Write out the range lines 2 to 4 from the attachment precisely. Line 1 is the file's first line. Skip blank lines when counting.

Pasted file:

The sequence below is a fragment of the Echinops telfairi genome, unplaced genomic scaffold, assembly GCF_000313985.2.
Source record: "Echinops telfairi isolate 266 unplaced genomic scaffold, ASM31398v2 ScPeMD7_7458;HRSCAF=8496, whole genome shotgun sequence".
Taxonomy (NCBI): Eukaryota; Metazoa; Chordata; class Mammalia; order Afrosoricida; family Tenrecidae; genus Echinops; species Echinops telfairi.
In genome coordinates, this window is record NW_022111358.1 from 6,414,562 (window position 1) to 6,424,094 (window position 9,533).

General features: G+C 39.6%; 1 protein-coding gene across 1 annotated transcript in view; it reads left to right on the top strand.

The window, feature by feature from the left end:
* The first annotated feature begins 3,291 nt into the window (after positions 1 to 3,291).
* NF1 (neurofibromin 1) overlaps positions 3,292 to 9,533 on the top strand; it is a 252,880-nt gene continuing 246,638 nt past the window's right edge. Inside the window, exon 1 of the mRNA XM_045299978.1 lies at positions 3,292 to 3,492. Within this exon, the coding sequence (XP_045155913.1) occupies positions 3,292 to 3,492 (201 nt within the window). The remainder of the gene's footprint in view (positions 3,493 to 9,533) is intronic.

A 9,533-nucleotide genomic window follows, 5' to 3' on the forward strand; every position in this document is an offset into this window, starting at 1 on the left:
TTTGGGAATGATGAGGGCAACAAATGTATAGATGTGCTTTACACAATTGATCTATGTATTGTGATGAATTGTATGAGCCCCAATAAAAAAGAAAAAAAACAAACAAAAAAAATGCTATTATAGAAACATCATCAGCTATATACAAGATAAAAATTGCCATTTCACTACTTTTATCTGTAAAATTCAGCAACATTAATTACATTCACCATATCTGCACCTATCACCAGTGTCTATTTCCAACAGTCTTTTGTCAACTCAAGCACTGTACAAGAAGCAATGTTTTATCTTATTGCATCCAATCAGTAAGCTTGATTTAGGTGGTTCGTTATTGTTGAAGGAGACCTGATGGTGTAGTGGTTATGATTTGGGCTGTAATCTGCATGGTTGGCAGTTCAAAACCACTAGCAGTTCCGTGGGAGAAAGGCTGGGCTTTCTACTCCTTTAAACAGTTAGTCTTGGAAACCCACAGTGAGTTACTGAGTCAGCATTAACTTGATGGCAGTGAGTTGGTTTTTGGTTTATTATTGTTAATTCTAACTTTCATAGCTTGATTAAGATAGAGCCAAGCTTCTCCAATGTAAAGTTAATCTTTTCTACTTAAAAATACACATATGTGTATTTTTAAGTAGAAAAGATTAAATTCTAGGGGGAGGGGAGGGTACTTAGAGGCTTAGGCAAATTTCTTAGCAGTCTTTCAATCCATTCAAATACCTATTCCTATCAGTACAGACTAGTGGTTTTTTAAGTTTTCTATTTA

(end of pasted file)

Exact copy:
Source record: "Echinops telfairi isolate 266 unplaced genomic scaffold, ASM31398v2 ScPeMD7_7458;HRSCAF=8496, whole genome shotgun sequence".
Taxonomy (NCBI): Eukaryota; Metazoa; Chordata; class Mammalia; order Afrosoricida; family Tenrecidae; genus Echinops; species Echinops telfairi.
In genome coordinates, this window is record NW_022111358.1 from 6,414,562 (window position 1) to 6,424,094 (window position 9,533).